How Playing Scales is Like Learning Grammar

I am a writer, but if you were to ask me before last week if I knew the difference between subject and object pronouns I would have said, “Wait, there’s more than one kind of pronoun? Wait, remind me which ones are pronouns.”

I started a tutoring job and on my second day I shadowed a fellow teacher. Afterward, I came home and my boyfriend took my hand and said, “What’s all this?” He was referring to the splotch of ink left on my hand from where I had been furiously taking notes.

I had learned more about grammar in those two hours of shadowing than I had since the seventh grade.

Immediately, I felt like a fraud. I had battled comma splices and dangling modifers during my MFA (they were my most frequent offenses) but no grammar battle I’d fought was as comprehensive as the tutoring this student had received. I asked myself, how am I supposed to tutor students in writing if I don’t even know the rules of grammar?

The reason I am unfamiliar with grammar is the same reason that I wasn’t a good musician. As a musician, I never practiced scales. I knew that scales were good for me, they would make my fingers move faster across the piano, and move nimbly up and down the buttons of my clarinet, but every time I started to play a scale the repetition bored me and I gave up. To me scales all sounded the same. The pattern of notes rarely changed, but the notes I was playing changed, and trying to remember if an F is sharp in a D major scale just seemed like a lot to remember. What I didn’t understand at the time was that scales are the building blocks of making more interesting harmonies in music. If I had been paying attention I would have noticed that in the patterns of those etudes and arpeggios I loved to play, there were scales lurking beneath.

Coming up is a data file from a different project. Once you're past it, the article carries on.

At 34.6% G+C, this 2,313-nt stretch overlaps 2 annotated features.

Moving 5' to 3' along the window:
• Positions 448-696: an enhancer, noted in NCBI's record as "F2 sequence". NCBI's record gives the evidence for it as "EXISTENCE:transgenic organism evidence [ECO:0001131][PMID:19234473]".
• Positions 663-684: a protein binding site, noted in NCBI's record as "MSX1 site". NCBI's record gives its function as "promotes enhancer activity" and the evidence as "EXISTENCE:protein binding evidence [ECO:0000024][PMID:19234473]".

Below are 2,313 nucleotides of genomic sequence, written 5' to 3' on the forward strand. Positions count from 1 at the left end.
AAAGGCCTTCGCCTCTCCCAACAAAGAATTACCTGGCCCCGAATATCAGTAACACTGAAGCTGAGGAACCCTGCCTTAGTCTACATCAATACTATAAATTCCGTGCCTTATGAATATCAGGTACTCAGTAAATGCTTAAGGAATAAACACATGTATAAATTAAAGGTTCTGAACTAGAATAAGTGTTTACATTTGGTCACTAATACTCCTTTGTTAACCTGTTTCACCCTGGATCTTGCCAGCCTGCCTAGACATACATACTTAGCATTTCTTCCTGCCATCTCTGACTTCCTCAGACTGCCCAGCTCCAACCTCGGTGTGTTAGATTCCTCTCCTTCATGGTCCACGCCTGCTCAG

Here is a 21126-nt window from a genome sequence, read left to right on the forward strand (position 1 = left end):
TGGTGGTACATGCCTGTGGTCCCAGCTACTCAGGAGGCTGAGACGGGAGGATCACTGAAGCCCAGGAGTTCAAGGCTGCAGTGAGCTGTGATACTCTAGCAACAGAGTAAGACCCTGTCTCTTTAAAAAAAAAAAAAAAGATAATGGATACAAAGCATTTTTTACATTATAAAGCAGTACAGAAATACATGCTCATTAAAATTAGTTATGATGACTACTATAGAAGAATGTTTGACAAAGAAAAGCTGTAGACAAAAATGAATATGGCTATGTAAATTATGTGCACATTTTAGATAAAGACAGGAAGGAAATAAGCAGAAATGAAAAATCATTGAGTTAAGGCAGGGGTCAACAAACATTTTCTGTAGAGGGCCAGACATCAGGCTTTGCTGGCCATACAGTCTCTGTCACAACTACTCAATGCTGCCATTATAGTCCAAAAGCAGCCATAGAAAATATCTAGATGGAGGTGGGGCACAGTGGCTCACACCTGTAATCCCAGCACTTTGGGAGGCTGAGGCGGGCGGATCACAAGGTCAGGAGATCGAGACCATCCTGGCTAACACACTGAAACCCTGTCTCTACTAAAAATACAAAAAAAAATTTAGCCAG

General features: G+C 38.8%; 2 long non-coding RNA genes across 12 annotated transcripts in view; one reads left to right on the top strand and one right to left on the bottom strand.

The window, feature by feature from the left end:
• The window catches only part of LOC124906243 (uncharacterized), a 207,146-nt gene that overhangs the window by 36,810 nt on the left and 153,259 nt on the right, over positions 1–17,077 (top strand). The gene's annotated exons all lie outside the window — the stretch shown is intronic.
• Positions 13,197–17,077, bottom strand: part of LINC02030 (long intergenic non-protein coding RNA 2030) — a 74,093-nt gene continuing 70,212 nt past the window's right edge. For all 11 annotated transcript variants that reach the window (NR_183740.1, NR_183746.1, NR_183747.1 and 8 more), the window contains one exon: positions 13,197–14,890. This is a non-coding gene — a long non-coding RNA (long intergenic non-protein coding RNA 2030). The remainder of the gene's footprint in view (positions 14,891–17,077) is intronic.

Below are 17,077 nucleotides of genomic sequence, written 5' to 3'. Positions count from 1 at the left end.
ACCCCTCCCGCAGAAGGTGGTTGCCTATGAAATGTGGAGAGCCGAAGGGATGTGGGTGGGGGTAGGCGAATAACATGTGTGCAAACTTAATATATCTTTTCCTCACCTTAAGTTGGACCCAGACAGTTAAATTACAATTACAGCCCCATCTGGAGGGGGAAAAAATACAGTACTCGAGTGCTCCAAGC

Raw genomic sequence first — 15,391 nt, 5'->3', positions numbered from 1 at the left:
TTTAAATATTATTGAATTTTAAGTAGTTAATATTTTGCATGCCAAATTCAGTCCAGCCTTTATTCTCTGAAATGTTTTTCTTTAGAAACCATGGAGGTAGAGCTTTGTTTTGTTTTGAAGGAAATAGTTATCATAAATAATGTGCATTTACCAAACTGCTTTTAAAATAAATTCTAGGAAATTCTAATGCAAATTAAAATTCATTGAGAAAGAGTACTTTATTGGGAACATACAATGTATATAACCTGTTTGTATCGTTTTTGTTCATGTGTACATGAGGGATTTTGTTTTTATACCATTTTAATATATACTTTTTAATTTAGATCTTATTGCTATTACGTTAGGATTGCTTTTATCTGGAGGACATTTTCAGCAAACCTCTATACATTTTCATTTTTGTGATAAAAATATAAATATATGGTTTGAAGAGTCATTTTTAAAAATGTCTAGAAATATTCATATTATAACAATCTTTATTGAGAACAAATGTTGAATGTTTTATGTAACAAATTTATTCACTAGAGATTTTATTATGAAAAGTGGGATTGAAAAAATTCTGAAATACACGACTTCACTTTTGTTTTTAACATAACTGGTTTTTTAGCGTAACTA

“Playing Piano” by loudtiger via Flickr

The notion of “playing scales” is a part of any art form or practice. For my boyfriend, it’s learning computer code. He told me, “Learning code is like learning a new language except the syntax has to be perfect.”  Ballet dancers spend hours in front of a mirror practicing pliés. Tennis players throw hundreds of balls in the air hoping that their next serve will be an ace. But writers usually don’t have an instructor or coach standing over their shoulder to make sure they haven’t added punctuation to that gerund.

I divulged my fear of grammar to a few writers I know who are also teachers. They’re combined advice was this: When have you ever taken a course in just grammar? Nobody really knows the rules of grammar inside and out until they’ve had to teach grammar to someone else.

My next visit to the tutoring center I shadowed another teacher who was working with a student on her essay. This time the issue had to do with structure, and I was glad when I was able to provide some useful feedback. It gave me confidence that even if my grammar is shaky I have something to offer.

But the moment I really knew I could learn grammar well enough to instruct others was when I discovered, while poring over pronouns and verb agreements, that I wasn’t bored. In studying these patterns I could see the myriad harmonies, the scales underneath the etudes–the possibilities to make great sentences.

The best part? It made me want to write.

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